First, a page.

In 2014, 49 year old actress Laura Linney welcomed a baby son, her first child with husband Mark Schauer. The couple married in 2009 when Linney was 45.
Falling pregnant in your forties – let alone 49 – is exceedingly rare. Except in Hollywood where it seems to happen with extraordinary regularity.
A few months ago, Halle Berry gave birth for the second time aged 47, to her daughter, Nahla.
Kelly Preston had her third child in 2012, age 48. Susan Sarandon had a baby at 46, and Beverly D’Angelo had twins (with 65yo Al Pacino) at 49. Holly Hunter also gave birth to twins at the age of 47. Geena Davis had her twins at 48, Jane Seymour had twins at 45, Marcia Gay Harden and Desperate Housewives’ Marcia Cross both had twins at 45 and Cheryl Tiegs had twins at 52.
The unspoken question of course is how. How did these women become pregnant so late in life when statistically, the chances of conceiving are miniscule if not zero? According to doctors, pretty much the only way to become pregnant in your mid to late forties is by using donor eggs.
Understandably, celebrities rarely announce the way they became pregnant unless a surrogate was involved (like with Nicole Kidman and Sarah Jessica Parker). When you’re famous, it’s impossible to hide the fact you weren’t pregnant. But something that is possible – and easy – to hide is HOW you became pregnant.
So how do so many famous women become mothers in their mid to late forties and even into their fifties? Donor eggs.
“Celebrities may be different from you and me, they may be better looking but one thing they’re not is more fertile” a Beverly Hills doctor told US Elle magazine. This doctor has helped several middle-aged stars have babies with donor eggs and describes it as the last taboo of infertility.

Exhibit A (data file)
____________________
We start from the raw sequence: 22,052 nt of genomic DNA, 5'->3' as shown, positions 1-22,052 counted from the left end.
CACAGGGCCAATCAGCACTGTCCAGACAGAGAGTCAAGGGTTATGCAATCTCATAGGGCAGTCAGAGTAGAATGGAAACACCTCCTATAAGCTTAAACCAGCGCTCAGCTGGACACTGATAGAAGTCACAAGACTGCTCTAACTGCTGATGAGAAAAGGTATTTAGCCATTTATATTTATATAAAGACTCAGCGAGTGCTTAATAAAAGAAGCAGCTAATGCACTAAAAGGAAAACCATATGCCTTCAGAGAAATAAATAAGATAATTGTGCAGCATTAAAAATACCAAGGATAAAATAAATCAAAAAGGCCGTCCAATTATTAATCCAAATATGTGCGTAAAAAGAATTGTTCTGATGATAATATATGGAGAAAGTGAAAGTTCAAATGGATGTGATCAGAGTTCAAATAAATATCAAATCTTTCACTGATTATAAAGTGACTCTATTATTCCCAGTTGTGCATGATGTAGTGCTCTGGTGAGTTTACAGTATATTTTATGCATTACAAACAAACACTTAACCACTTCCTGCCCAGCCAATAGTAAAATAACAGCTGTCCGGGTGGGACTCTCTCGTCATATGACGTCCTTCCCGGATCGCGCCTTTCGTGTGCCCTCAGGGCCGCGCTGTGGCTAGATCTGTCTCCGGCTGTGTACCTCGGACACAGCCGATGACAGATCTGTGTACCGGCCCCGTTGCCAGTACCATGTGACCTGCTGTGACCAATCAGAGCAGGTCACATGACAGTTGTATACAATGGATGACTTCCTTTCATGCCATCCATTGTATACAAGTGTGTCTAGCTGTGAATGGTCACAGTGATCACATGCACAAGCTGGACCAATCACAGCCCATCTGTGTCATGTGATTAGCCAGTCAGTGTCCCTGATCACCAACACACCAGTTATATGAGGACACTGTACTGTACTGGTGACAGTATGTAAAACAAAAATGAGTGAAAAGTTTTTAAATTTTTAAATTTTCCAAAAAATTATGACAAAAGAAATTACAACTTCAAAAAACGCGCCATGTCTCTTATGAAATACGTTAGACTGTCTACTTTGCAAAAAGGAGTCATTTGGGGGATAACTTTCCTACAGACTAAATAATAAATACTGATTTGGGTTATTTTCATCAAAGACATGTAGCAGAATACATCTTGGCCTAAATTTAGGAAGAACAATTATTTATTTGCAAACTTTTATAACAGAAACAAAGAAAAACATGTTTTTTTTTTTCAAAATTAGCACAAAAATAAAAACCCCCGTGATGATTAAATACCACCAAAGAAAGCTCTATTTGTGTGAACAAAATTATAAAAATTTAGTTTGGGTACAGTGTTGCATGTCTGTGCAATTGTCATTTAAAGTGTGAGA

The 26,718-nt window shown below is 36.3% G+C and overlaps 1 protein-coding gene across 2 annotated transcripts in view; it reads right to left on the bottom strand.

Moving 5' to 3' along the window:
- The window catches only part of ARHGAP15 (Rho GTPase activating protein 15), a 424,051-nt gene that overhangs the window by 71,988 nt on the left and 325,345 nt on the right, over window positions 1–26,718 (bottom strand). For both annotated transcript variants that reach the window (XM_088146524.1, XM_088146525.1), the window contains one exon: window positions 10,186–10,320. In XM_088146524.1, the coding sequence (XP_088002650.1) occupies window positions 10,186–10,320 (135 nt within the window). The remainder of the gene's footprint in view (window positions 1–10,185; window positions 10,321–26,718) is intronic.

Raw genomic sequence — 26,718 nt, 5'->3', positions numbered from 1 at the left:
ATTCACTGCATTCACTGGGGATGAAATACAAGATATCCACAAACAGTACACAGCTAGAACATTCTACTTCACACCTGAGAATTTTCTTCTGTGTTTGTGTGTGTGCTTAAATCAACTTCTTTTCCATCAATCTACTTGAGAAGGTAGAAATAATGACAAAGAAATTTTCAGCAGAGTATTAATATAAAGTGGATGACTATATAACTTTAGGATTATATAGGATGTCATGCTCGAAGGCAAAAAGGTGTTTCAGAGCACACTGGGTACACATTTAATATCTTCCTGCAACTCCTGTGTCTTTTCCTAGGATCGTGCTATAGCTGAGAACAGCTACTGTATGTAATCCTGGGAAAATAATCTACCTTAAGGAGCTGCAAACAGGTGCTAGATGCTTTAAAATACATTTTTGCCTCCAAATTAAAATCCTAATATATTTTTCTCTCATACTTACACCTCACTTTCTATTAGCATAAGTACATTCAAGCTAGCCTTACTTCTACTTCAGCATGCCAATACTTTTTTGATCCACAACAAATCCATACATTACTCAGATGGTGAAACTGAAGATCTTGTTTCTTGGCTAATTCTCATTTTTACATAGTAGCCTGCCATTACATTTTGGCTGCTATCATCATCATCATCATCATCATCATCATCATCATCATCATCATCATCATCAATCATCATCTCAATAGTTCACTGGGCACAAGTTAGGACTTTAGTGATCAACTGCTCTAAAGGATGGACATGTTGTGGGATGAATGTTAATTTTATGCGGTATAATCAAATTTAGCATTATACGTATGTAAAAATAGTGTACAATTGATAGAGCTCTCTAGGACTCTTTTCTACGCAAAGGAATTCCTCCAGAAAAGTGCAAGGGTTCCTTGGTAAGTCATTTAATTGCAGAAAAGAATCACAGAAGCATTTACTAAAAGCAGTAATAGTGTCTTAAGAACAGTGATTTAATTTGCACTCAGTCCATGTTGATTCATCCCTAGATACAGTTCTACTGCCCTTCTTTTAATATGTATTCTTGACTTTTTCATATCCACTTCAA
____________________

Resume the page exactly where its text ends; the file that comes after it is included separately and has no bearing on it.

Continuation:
Famous or not, the most common cause of infertility in women is age. Too many of us simply leave it too late – for a whole bunch of reasons. Sadly, after a certain point there’s nothing you can do to increase the number of eggs you have or extend their expiry date.
“The chance of an egg resulting in pregnancy declines as a woman ages,” explains Brisbane obstetrician/gynaecologist Dr Brad Robinson. “The reason for that is that eggs age just like every other part of us. So an old egg that is finally released at the age of 45 may come out of the ovary – but as I like to tell my patients – it may well come out on a zimmer frame. This is evidenced by the fact the miscarriage rate climbs as we age from 12% at under 30 to 51% at ages 40-44.
The other problem for older mums is that the risk of chromosomal abnormalities also rises exponentially as women age. For example Downs Syndrome – a woman aged 20 has a risk of down syndrome of 1 in 1500. A woman aged 43 has a risk of 1 in 45.”
One of my friends had IVF a few years ago when she was 33 and was shocked to discover her fellow patients in the waiting room were all in their mid to late forties. “They looked visibly desperate,” she remembers. “It was so sad. I felt like saying ‘go home, save yourself the heartbreak.’ How could they believe anything would make them pregnant at that age? Then I picked up a magazine to see Geena Davis pregnant at 49 and I suddenly understood.”